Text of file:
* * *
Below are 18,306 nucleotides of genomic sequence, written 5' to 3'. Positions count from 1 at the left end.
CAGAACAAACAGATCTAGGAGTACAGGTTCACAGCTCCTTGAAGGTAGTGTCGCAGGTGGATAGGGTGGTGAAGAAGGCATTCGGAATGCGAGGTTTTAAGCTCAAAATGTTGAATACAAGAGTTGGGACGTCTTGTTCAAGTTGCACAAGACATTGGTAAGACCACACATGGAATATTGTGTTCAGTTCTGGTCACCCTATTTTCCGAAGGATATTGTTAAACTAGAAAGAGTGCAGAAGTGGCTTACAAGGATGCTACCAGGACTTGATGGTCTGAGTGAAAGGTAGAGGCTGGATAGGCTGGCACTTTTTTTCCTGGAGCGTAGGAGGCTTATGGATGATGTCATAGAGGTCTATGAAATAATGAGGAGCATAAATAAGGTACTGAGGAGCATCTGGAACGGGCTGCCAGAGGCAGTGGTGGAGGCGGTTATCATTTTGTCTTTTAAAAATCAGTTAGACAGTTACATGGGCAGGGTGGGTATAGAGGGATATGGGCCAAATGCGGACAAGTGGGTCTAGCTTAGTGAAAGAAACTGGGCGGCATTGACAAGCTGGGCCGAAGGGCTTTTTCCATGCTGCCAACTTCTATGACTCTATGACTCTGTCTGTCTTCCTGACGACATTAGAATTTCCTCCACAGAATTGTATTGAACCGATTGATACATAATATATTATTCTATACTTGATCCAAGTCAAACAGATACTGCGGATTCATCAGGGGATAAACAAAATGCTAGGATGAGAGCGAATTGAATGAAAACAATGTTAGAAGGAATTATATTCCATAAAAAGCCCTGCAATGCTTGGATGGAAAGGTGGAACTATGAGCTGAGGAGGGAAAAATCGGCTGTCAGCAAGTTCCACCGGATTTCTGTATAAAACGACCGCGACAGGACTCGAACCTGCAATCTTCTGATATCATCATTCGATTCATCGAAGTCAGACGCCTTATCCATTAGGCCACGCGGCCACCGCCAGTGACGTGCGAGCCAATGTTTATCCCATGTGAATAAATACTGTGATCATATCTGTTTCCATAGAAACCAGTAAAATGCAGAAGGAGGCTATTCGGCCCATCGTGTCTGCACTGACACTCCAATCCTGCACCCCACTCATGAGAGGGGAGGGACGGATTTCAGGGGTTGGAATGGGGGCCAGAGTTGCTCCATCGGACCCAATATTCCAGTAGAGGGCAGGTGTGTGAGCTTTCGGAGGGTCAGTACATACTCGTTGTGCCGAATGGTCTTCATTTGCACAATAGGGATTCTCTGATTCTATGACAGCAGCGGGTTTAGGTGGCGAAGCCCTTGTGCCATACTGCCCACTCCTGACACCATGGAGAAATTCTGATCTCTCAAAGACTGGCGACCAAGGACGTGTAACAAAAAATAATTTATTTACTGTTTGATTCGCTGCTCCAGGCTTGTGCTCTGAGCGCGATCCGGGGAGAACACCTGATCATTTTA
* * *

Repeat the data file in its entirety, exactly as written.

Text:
Below are 18,306 nucleotides of genomic sequence, written 5' to 3'. Positions count from 1 at the left end.
CAGAACAAACAGATCTAGGAGTACAGGTTCACAGCTCCTTGAAGGTAGTGTCGCAGGTGGATAGGGTGGTGAAGAAGGCATTCGGAATGCGAGGTTTTAAGCTCAAAATGTTGAATACAAGAGTTGGGACGTCTTGTTCAAGTTGCACAAGACATTGGTAAGACCACACATGGAATATTGTGTTCAGTTCTGGTCACCCTATTTTCCGAAGGATATTGTTAAACTAGAAAGAGTGCAGAAGTGGCTTACAAGGATGCTACCAGGACTTGATGGTCTGAGTGAAAGGTAGAGGCTGGATAGGCTGGCACTTTTTTTCCTGGAGCGTAGGAGGCTTATGGATGATGTCATAGAGGTCTATGAAATAATGAGGAGCATAAATAAGGTACTGAGGAGCATCTGGAACGGGCTGCCAGAGGCAGTGGTGGAGGCGGTTATCATTTTGTCTTTTAAAAATCAGTTAGACAGTTACATGGGCAGGGTGGGTATAGAGGGATATGGGCCAAATGCGGACAAGTGGGTCTAGCTTAGTGAAAGAAACTGGGCGGCATTGACAAGCTGGGCCGAAGGGCTTTTTCCATGCTGCCAACTTCTATGACTCTATGACTCTGTCTGTCTTCCTGACGACATTAGAATTTCCTCCACAGAATTGTATTGAACCGATTGATACATAATATATTATTCTATACTTGATCCAAGTCAAACAGATACTGCGGATTCATCAGGGGATAAACAAAATGCTAGGATGAGAGCGAATTGAATGAAAACAATGTTAGAAGGAATTATATTCCATAAAAAGCCCTGCAATGCTTGGATGGAAAGGTGGAACTATGAGCTGAGGAGGGAAAAATCGGCTGTCAGCAAGTTCCACCGGATTTCTGTATAAAACGACCGCGACAGGACTCGAACCTGCAATCTTCTGATATCATCATTCGATTCATCGAAGTCAGACGCCTTATCCATTAGGCCACGCGGCCACCGCCAGTGACGTGCGAGCCAATGTTTATCCCATGTGAATAAATACTGTGATCATATCTGTTTCCATAGAAACCAGTAAAATGCAGAAGGAGGCTATTCGGCCCATCGTGTCTGCACTGACACTCCAATCCTGCACCCCACTCATGAGAGGGGAGGGACGGATTTCAGGGGTTGGAATGGGGGCCAGAGTTGCTCCATCGGACCCAATATTCCAGTAGAGGGCAGGTGTGTGAGCTTTCGGAGGGTCAGTACATACTCGTTGTGCCGAATGGTCTTCATTTGCACAATAGGGATTCTCTGATTCTATGACAGCAGCGGGTTTAGGTGGCGAAGCCCTTGTGCCATACTGCCCACTCCTGACACCATGGAGAAATTCTGATCTCTCAAAGACTGGCGACCAAGGACGTGTAACAAAAAATAATTTATTTACTGTTTGATTCGCTGCTCCAGGCTTGTGCTCTGAGCGCGATCCGGGGAGAACACCTGATCATTTTA